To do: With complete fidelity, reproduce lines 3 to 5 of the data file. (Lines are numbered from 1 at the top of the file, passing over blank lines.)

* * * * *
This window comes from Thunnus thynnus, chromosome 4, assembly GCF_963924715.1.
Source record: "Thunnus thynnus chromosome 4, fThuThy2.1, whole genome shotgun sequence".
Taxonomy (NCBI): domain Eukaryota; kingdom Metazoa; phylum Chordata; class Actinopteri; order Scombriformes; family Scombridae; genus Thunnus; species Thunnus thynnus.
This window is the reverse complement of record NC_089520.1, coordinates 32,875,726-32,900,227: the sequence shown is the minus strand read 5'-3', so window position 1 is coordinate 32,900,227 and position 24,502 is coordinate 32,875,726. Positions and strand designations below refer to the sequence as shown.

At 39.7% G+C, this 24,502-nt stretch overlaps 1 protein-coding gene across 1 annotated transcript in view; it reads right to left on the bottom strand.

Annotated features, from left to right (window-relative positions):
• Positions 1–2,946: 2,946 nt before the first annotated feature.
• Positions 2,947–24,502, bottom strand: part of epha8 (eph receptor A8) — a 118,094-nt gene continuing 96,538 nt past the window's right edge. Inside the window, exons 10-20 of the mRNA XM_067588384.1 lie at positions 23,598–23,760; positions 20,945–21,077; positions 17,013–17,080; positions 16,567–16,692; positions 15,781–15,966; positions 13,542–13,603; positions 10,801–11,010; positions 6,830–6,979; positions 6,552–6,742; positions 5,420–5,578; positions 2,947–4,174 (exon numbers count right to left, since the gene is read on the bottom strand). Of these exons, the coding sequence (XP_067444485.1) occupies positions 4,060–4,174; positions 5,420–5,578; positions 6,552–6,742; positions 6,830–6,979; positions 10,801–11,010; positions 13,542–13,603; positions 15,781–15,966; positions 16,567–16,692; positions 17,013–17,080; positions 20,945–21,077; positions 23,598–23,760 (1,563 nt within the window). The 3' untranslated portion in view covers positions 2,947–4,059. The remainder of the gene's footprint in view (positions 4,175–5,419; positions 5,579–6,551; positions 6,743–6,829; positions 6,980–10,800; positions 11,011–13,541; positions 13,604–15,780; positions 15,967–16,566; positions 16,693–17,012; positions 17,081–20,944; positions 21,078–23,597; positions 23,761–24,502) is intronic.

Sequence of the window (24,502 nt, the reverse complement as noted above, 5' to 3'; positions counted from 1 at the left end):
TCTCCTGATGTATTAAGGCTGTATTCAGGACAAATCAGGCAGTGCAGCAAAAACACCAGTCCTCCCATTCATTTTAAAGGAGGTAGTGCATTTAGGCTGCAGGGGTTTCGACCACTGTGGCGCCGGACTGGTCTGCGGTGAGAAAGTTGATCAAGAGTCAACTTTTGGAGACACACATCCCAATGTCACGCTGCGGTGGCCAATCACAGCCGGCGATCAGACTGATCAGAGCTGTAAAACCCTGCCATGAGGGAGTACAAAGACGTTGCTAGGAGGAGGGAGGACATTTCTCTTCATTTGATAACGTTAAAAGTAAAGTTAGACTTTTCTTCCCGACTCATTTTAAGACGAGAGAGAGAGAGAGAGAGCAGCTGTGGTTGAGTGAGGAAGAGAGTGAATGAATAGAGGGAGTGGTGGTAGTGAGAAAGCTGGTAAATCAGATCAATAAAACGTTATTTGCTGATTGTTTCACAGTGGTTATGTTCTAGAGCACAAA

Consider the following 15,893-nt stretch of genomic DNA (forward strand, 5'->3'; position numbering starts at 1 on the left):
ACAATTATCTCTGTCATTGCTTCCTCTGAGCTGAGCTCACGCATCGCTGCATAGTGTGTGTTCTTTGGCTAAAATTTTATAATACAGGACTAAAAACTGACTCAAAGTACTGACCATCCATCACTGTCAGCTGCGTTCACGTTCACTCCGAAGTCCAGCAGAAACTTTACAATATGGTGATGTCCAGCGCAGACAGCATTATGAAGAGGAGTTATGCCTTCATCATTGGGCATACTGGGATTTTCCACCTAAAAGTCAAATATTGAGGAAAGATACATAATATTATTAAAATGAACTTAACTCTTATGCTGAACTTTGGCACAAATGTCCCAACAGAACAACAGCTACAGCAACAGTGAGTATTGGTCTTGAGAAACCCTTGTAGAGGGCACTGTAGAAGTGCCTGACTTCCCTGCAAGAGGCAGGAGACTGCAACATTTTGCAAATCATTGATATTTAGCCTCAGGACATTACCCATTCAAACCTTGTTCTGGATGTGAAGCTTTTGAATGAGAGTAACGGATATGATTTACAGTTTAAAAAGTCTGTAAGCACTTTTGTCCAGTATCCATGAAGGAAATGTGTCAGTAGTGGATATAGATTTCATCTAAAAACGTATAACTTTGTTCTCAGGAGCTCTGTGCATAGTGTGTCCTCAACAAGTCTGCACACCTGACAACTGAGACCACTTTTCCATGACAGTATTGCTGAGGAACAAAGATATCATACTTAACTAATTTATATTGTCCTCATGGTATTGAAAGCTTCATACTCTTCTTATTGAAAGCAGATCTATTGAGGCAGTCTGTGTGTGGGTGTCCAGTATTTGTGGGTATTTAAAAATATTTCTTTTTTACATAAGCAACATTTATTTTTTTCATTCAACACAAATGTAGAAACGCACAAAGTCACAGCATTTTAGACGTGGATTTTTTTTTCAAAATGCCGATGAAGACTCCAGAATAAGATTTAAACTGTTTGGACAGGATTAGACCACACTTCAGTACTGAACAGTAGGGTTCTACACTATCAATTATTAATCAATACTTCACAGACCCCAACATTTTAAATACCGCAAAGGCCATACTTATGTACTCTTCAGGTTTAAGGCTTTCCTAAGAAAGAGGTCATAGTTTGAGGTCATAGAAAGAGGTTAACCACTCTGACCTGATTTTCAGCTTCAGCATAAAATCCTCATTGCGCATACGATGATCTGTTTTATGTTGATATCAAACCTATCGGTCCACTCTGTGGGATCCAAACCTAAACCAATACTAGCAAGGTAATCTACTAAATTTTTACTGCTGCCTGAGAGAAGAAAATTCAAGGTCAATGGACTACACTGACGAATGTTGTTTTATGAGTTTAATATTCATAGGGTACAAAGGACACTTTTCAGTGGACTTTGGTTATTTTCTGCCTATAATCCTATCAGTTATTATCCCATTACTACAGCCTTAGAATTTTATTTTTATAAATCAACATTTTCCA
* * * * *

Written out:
Taxonomy (NCBI): domain Eukaryota; kingdom Metazoa; phylum Chordata; class Actinopteri; order Scombriformes; family Scombridae; genus Thunnus; species Thunnus thynnus.
This window is the reverse complement of record NC_089520.1, coordinates 32,875,726-32,900,227: the sequence shown is the minus strand read 5'-3', so window position 1 is coordinate 32,900,227 and position 24,502 is coordinate 32,875,726. Positions and strand designations below refer to the sequence as shown.

At 39.7% G+C, this 24,502-nt stretch overlaps 1 protein-coding gene across 1 annotated transcript in view; it reads right to left on the bottom strand.